Friday, March 14, 2014

Spain/Bolivia: Girl, Age 9, Kidnapped by "Family Friend," Taken to Chapare, A "Lesson-Learned"

According to EFE, Spanish Civil Guard officers and Bolivian police rescued a Moroccan girl, age 9, who was kidnapped in August 2013, ostensibly by a family friend under the pretext of a vacation.

The youngster, who lived with her parents in Spanish Catalonia, were completely unaware of the kidnapper's true motive.

In actuality, the child was abducted in northeastern Spain, with the end result being that in she was taken to time to  

Spain's Guardia Civil is the Spanish gendarmerie. It has foreign peace-keeping missions and maintains military status and is the equivalent of a federal military-status police force. 

As such, the Guardia Civil is similar to the French Genarmerie, the Italian Carabinieri, the Portuguese National Republican Guard and the Dutch Royal Marechaussee.

COMMENT:  The unidentified girl, who is a Moroccan citizen and lived with her family in the Spanish city of Hospitalet de Llobregat, was rescued on Saturday (March 8), according to a Spanish Embassy representative in La Paz.

The girl is in the custody of Bolivian police and is expected to return to Spain in the next few days.

Bolivian police worked closely with Spanish police in the rescue of the kidnap victim. Spanish Guardia Civil officers also traveled to Bolivia to coordinate the girl’s rescue.

The kidnapper, a Bolivian who lived in Spain for more than a year, was friends with the girl’s family and they allowed her to travel with him for a supposed vacation in Bolivia, although the parents should have been more circumspect in terms of the trustworthiness of the "family friend."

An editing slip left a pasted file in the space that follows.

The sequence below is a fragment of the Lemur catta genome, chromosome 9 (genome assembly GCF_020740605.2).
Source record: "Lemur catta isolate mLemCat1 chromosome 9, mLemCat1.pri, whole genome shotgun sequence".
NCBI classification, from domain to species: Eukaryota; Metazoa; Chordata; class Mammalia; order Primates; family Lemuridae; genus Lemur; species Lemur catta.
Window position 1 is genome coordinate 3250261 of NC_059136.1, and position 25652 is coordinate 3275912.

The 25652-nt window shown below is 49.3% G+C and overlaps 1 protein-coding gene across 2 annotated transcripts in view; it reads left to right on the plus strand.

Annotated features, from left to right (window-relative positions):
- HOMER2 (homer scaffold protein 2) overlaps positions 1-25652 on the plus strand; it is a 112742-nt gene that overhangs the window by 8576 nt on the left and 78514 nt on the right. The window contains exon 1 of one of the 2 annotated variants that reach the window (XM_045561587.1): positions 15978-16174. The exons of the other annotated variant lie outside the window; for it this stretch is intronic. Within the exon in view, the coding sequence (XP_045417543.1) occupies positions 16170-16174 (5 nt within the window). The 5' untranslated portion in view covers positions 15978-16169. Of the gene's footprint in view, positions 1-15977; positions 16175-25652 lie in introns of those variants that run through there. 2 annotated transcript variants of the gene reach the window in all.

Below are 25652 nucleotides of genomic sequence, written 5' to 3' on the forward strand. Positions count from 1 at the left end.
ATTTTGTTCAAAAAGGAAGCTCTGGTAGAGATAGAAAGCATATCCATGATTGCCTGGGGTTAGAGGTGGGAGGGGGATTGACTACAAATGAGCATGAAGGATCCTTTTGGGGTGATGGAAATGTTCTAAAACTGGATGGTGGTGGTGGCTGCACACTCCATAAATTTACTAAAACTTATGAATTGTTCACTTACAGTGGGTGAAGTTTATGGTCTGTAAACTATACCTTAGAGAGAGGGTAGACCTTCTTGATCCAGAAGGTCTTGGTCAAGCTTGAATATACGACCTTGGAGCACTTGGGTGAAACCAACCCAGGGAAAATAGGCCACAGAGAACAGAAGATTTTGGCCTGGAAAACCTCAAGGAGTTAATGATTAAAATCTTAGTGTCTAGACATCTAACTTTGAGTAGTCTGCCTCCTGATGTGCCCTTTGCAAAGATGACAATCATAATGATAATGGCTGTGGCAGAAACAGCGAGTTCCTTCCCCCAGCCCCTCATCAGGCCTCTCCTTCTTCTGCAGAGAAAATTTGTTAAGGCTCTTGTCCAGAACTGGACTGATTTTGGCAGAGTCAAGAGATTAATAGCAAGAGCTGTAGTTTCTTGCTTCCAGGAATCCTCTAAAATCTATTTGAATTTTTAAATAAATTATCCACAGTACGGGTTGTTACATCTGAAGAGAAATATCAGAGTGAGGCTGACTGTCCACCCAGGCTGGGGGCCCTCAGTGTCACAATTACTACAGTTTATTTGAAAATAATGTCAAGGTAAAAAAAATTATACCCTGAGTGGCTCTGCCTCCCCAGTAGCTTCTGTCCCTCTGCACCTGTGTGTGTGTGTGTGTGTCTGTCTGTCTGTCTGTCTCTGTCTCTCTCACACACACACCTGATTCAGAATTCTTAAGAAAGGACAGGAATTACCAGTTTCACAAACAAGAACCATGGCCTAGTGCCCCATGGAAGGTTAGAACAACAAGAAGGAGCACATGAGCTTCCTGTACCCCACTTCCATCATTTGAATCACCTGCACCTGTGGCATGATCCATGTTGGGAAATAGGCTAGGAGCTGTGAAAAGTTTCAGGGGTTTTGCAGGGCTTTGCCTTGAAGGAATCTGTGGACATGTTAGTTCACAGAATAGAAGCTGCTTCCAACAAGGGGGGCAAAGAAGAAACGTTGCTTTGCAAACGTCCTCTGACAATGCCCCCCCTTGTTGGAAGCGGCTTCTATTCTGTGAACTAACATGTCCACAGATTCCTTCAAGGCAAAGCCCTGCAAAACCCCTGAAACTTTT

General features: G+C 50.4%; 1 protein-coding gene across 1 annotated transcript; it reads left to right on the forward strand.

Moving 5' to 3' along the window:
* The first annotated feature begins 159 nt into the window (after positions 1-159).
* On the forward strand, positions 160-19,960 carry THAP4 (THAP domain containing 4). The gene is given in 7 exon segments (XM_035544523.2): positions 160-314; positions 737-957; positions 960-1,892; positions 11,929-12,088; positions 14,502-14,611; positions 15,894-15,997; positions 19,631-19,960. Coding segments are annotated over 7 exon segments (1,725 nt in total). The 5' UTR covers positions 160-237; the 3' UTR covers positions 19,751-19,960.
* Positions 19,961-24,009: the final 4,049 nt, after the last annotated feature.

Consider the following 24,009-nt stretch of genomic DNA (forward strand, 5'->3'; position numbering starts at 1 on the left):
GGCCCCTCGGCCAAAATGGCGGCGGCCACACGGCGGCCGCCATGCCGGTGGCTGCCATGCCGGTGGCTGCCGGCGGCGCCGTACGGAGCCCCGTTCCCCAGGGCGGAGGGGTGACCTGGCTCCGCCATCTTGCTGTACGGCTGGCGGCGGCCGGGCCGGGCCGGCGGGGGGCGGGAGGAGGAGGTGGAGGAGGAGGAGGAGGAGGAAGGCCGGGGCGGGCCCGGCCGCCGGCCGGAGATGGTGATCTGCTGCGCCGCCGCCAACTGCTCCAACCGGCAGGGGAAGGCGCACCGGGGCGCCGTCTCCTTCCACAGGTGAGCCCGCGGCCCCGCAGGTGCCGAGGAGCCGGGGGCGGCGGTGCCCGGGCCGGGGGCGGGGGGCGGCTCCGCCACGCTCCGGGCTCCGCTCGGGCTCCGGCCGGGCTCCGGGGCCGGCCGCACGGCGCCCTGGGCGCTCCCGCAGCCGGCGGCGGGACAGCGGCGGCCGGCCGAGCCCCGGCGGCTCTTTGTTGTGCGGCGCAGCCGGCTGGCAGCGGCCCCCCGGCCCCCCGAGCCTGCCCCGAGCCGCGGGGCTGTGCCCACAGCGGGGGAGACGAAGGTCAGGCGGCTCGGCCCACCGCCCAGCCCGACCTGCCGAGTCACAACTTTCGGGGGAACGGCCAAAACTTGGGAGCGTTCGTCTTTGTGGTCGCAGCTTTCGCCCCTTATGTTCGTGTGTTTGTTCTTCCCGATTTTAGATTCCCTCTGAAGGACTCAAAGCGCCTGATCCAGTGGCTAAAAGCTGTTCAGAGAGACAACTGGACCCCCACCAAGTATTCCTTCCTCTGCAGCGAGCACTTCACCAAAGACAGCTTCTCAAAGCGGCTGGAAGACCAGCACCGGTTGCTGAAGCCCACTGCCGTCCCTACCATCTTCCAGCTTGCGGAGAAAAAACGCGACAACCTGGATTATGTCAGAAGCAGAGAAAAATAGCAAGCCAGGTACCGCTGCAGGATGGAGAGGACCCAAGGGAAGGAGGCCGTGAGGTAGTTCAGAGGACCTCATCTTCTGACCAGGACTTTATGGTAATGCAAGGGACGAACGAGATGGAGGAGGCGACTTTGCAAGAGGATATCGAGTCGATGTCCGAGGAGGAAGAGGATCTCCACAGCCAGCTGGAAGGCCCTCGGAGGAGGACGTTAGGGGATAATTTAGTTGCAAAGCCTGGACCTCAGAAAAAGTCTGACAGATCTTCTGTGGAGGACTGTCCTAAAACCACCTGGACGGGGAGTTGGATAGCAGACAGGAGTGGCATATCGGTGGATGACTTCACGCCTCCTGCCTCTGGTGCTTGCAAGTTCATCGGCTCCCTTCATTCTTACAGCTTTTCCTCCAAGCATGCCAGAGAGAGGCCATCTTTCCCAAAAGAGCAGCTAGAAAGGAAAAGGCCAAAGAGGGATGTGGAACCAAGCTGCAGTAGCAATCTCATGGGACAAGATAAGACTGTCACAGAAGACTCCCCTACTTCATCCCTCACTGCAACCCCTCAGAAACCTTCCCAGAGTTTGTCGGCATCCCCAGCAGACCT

The girl arrived in Bolivia in August 2013, at which point her family lost contact with her given her being abducted.

The kidnapper took the girl into a remote area in the Bolivian jungle region of Chapare and went deep into the hinterland to avoid detection by police.

“Bolivian police did commendable work without which it would have been impossible to find the girl,” Spanish diplomats were quoted as saying.

Bolivian police are currently holding the kidnapper, who will be extradited to Spain.

Needless to say, this is a major message-point for all parents who are concerned with the safety and security of their children, particularly when a "family friend" proposes taking a child abroad.

Not knowing the sophistication of the girl's parents, and based upon the information described above, taking a minor child to a foreign country is no easy task, given the passport and documentation that most countries require in order to transport a minor to another country when the person escorting the child is not a blood relative. 


One can only assume that the kidnapper who abducted the Moroccan girl to Bolivia bribed local officials to make up for the lack of documentation.